This case is one of many recent examples of politically correct censorship of campus journalism. April, apparently, is the cruelest month for student papers: April Fool’s Day editions are especially likely to incur the wrath of the sensitivity police. At Carnegie-Mellon University, a joke edition of The Tartan, which contained admittedly (and intentionally) offensive racial and sexual humor, resulted in the paper suspending publication for the rest of the semester and agreeing to future content review by the administration.

Thanksgiving, it seems, can be risky too. In 2003 the South Missouri State University student daily, The Standard, got in trouble for a cartoon in which a pilgrim on the second Thanksgiving complained to his wife that the Indians "brought corn...again." This joke was deemed offensive to Native Americans. The administration is still investigating The Standard’s editor-in-chief, Mandy Philips, and faculty adviser, Wanda Brandon, with possible sanctions pending. It is worth noting that SMSU, unlike Carnegie-Mellon, is a public institution bound, under current law, by the First Amendment.

Litigation by FIRE and other groups has resulted in some victories for free speech. In February of this year, the University of California at Irvine and the University of Colorado at Boulder reversed their bans on "affirmative action bake sales," protests in which cookies were sold at higher prices to Asians and whites than to blacks and Hispanics in order to illustrate the absurdity of awarding extra points to minority college applicants. In March, Shippensburg University in Pennsylvania revised a student code of conduct under which any speech that "annoyed" or "alarmed" someone became a potential target. FIRE and its legal networks had filed lawsuits in both cases.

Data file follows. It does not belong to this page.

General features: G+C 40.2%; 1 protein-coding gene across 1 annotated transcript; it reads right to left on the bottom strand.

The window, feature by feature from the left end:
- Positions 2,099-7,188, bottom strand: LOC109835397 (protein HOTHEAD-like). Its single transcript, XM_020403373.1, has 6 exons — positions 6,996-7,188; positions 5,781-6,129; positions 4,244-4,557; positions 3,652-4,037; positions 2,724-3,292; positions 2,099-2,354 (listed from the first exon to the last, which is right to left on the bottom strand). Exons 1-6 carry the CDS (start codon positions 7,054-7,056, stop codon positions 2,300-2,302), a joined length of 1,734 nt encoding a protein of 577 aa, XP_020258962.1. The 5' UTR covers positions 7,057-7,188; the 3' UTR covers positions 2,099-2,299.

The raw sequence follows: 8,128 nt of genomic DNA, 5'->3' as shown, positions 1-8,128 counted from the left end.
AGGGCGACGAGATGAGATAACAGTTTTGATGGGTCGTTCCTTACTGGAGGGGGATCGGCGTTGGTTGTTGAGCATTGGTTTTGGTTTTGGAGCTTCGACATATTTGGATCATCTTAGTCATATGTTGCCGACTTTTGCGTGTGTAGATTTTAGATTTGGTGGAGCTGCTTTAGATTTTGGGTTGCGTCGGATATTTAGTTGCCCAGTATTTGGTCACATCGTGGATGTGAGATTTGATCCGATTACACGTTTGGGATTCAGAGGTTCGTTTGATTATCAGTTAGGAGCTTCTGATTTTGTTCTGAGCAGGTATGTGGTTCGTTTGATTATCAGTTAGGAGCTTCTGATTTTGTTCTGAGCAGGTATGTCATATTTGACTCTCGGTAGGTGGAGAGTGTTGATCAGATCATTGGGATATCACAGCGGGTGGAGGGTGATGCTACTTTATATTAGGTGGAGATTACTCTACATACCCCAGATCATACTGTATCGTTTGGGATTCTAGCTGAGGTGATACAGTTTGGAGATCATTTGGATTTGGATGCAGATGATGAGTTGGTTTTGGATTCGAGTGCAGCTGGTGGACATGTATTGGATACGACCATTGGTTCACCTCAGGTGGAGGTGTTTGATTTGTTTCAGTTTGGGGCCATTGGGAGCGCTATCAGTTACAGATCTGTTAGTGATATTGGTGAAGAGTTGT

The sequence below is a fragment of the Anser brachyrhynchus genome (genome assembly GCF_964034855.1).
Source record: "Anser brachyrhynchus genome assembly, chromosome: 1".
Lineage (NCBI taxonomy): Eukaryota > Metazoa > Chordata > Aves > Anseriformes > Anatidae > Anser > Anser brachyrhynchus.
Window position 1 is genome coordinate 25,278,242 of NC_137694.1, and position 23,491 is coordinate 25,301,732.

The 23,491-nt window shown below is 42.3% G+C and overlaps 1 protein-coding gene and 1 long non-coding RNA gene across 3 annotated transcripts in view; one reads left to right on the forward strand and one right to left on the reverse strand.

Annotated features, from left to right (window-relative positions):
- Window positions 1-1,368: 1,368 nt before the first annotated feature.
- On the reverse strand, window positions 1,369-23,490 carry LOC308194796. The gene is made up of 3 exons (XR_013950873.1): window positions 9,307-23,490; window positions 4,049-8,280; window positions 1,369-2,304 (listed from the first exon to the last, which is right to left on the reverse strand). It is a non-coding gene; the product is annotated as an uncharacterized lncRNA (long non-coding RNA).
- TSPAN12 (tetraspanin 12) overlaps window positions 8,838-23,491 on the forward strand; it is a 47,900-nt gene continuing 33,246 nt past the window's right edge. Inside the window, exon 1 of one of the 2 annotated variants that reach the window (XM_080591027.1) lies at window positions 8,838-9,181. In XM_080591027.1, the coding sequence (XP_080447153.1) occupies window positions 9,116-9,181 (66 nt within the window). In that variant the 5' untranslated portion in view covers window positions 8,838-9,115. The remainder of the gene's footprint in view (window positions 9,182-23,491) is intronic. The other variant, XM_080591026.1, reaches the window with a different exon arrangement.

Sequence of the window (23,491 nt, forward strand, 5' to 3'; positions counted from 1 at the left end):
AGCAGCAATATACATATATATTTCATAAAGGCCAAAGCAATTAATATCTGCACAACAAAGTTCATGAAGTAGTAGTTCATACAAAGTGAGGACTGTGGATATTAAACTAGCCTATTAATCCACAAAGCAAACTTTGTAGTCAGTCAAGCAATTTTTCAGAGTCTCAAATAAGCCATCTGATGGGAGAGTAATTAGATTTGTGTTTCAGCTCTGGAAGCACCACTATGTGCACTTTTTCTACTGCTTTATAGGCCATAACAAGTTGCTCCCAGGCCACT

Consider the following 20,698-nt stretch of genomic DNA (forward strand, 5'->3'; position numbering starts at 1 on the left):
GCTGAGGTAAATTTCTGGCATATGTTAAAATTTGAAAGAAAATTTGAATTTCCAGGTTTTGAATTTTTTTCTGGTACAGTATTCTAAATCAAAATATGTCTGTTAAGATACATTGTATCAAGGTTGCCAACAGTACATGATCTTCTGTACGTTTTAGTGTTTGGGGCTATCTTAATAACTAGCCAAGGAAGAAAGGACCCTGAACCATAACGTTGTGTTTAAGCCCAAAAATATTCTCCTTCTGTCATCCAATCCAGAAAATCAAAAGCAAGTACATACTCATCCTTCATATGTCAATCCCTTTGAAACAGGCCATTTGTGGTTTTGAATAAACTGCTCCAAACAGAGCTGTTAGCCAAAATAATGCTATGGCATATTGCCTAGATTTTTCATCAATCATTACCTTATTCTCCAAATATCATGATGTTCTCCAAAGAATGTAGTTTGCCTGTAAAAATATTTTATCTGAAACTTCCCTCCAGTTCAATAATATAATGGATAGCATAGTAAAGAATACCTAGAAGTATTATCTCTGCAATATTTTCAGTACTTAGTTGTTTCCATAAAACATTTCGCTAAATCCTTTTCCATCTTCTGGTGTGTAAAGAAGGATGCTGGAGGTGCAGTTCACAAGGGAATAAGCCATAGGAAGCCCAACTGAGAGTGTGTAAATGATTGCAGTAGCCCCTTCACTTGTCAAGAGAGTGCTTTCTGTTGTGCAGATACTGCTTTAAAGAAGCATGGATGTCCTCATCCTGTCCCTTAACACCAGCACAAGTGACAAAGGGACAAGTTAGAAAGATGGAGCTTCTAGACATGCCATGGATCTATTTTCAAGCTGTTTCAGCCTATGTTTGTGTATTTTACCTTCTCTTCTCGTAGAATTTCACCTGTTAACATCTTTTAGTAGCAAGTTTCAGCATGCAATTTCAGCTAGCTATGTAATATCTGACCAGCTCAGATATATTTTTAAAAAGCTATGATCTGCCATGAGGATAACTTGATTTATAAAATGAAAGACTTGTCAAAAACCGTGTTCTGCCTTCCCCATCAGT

But larger problems remain. A survey conducted by FIRE last year found that more than half of college students at both public and private institutions believe that a student club espousing traditional beliefs about women’s roles should not be allowed on campus; this view is also shared by a quarter of administrators at public universities and nearly half the administrators at private ones. Other results from the survey confirm that when it comes to unpopular views on such issues as abortion or homosexuality, many college students and administrators hold freedom of expression in fairly low regard. One recent trend is for Christian student groups to be denied recognition if they "discriminate" by requiring their leadership to subscribe to the Christian faith."

So what do we call all that? Political Correctness, political censorship, denial of free speech, Stalinism? Let Polly Toynbee and her fellow Guardianistas take their choice. Any of those labels will do just fine as I am concerned. You could even call it Polly-Toynbeeism and it would soon get known for the tyrannical monstrosity that it is. It is the underlying and inescapable reality that matters.

Peter Briffa dissects other absurd assertions in the Toynbee sermon


American "liberals" often deny being Leftists and say that they are very different from the Communist rulers of other countries. The only real difference, however, is how much power they have. In America, their power is limited by democracy. To see what they WOULD be like with more power, look at where they ARE already very powerful: in America's educational system -- particularly in the universities and colleges. They show there the same respect for free-speech that Stalin did: None. So look to the colleges to see what the whole country would be like if "liberals" had their way. It would be a dictatorship.